What does it mean for you to be in the position to help artists in this way?
For me it means a lot, because being from a place that I think has been overlooked for so long, I get what that feels like — at least better than a person who's from a place that typically gets attention. It feels like I'm doing my job, but my mission has always been to be a conduit and someone that helps people get through the door when they usually wouldn't have been able to in this timeline. Maybe it would have taken them a bit longer.
I'm grateful to be at Spotify with an amazing team; especially Fran Tamakloe, Kimmy Summers, Mjeema Pickett, Sydney Lopes, and Ryan Chapell. We recognize the weight and the responsibility, and that's why we have to lay our hands on every piece of everything. Frequency launched in May, so we've been phasing in pieces over time. I think in the next six to nine months people will fully understand the comprehensive campaign. We hope to replicate what we're doing in the DMV in more locations in the near future.
If there is one, what would you say is the sound or musical style that's most characteristic of the region?
From city to city it's a little different. In the DC area there's the off-beat DMV flow that I'm not mad at. I think we're still seeing how much ability that sound has to become mainstream. Baltimore's sound has so much diversity, but I think their accent is their sound. As much as people give Baltimore shit for their accent, I love it because nothing else sounds like it. You know it as soon as you hear it.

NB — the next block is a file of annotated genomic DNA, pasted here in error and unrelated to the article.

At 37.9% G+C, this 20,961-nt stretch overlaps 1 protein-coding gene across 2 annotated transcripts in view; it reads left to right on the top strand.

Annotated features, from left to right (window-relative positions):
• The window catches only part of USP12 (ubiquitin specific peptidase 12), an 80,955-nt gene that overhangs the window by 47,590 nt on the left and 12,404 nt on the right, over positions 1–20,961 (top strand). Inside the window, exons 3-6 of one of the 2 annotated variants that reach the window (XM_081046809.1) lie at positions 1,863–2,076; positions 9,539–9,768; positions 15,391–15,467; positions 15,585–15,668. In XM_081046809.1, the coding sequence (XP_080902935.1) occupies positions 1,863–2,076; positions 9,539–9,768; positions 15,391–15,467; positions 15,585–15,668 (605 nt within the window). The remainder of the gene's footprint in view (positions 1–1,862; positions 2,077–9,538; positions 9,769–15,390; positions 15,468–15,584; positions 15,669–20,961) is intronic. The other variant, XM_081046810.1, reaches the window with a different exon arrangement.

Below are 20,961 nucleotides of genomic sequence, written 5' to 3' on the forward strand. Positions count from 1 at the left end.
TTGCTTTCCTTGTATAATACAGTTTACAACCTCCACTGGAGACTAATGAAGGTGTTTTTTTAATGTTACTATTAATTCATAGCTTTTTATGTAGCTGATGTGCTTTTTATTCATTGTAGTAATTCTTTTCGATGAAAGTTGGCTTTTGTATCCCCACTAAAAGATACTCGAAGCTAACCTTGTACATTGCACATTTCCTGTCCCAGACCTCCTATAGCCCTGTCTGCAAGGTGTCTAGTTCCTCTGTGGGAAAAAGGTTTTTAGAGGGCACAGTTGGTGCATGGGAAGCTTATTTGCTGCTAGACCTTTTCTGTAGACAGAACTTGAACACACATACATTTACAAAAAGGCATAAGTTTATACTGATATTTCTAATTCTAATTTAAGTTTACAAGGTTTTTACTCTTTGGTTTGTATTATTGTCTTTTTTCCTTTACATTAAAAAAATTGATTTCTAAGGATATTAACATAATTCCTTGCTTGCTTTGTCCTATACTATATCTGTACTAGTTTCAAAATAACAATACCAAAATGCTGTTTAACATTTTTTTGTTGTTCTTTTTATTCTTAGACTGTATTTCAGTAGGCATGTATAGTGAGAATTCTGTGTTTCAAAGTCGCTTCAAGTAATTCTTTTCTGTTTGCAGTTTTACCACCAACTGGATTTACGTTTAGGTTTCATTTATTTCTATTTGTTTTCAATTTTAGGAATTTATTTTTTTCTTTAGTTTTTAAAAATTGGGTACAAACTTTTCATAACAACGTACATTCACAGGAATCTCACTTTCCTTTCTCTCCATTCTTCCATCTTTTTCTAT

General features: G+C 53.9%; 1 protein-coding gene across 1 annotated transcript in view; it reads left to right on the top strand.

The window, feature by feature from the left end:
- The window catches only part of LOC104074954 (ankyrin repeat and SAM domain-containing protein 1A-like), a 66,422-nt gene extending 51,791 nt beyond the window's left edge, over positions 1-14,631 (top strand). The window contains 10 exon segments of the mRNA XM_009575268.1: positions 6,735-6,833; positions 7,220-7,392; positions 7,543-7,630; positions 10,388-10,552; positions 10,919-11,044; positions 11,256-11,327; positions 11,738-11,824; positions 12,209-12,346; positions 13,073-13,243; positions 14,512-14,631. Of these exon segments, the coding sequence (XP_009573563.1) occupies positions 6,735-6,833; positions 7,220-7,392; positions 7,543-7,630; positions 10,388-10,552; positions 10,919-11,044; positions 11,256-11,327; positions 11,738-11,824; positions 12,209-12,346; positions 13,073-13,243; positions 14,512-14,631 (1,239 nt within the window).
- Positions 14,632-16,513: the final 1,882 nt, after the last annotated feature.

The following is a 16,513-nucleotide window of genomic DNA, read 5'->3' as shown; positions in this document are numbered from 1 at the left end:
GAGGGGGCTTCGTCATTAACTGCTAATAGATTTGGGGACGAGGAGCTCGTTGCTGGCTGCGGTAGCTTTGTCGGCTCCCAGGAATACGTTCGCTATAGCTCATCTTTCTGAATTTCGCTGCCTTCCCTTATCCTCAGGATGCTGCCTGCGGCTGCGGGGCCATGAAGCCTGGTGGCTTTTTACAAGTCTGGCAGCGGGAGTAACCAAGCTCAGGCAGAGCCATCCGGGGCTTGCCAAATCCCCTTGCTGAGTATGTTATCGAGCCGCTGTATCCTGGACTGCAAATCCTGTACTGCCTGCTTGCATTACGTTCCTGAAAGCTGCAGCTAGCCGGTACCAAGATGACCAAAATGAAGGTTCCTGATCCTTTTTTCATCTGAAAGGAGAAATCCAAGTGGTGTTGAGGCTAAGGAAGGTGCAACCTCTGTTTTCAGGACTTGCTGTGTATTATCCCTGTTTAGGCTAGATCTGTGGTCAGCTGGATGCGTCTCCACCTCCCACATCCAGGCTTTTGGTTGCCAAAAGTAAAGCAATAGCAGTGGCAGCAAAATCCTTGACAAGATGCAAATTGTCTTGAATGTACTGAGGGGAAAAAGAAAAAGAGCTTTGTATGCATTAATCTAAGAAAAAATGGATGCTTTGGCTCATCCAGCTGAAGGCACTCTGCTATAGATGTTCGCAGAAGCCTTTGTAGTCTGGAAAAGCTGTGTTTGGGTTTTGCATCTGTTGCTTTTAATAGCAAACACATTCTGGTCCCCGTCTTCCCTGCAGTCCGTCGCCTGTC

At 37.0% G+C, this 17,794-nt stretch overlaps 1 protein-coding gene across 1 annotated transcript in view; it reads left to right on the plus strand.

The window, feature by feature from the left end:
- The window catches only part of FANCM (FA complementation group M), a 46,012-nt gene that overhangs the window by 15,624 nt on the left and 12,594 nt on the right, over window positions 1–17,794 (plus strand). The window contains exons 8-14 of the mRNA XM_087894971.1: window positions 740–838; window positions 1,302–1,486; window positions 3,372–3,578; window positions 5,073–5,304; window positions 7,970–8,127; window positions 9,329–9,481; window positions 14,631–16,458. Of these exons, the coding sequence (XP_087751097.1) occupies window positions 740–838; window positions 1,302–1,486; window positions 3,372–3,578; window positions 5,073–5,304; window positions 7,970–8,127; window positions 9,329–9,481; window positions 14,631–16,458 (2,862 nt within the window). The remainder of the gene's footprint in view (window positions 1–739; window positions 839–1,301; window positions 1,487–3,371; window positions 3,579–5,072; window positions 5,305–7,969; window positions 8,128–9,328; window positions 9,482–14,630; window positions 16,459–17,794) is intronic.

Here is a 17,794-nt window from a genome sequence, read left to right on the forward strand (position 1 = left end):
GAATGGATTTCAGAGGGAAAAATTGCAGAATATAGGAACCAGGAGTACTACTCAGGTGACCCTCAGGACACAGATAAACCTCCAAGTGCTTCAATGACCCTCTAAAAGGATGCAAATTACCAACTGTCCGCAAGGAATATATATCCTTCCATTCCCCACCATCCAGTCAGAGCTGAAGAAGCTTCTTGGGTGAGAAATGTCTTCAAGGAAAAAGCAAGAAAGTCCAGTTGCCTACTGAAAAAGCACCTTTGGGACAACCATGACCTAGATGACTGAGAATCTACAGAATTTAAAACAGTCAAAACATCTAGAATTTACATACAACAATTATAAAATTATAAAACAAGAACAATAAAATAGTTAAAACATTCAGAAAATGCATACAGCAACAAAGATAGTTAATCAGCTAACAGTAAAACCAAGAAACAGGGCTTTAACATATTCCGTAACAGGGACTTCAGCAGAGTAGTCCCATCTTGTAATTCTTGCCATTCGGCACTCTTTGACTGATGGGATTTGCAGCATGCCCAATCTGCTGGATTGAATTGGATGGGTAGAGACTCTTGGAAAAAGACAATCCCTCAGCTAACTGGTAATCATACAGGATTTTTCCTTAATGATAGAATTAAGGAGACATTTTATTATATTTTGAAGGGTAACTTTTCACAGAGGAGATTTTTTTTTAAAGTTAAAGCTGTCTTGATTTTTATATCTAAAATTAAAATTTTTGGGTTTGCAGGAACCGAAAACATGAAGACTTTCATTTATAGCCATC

What emerging artists in the area are you most excited about right now?
There are too many to name. In Maryland, I'm really loving the young women rising up out of Baltimore city. Miss Kam, Baby Kahlo, and Deetranada are a few favorites. I saw Kam perform recently at the Grl Pwr Haus show in Baltimore, and she killed it. I also love Ty Fontaine, Mannywellz, Butch Dawson, and Bandhunta Izzy from Maryland. Out of DC, you have Yung Kayo, No Savage, and Kamauu who are really killing it. And out of VA, Young Crazy, Babyxsosa, and Saekyi are a few faves.
A young kid that I just got tapped into is a guy named Joony. Brent Faiyaz has been supporting him a lot. And that's what I love to see: an established artist pulling up a young artist like that. Shy Glizzy has done that with Savage. Wale with ADÉ and Flex Kartel. And now Pusha [T] with Leeto, Shaolinn, and Whynotduce.
What songs out of the area have been on your regular rotation recently?
It's hard because I have so many but, I've had this new Brent Faiyaz with Drake on rotation heavy.
What are some things you hope that the Ripple Effect series accomplishes in the long run?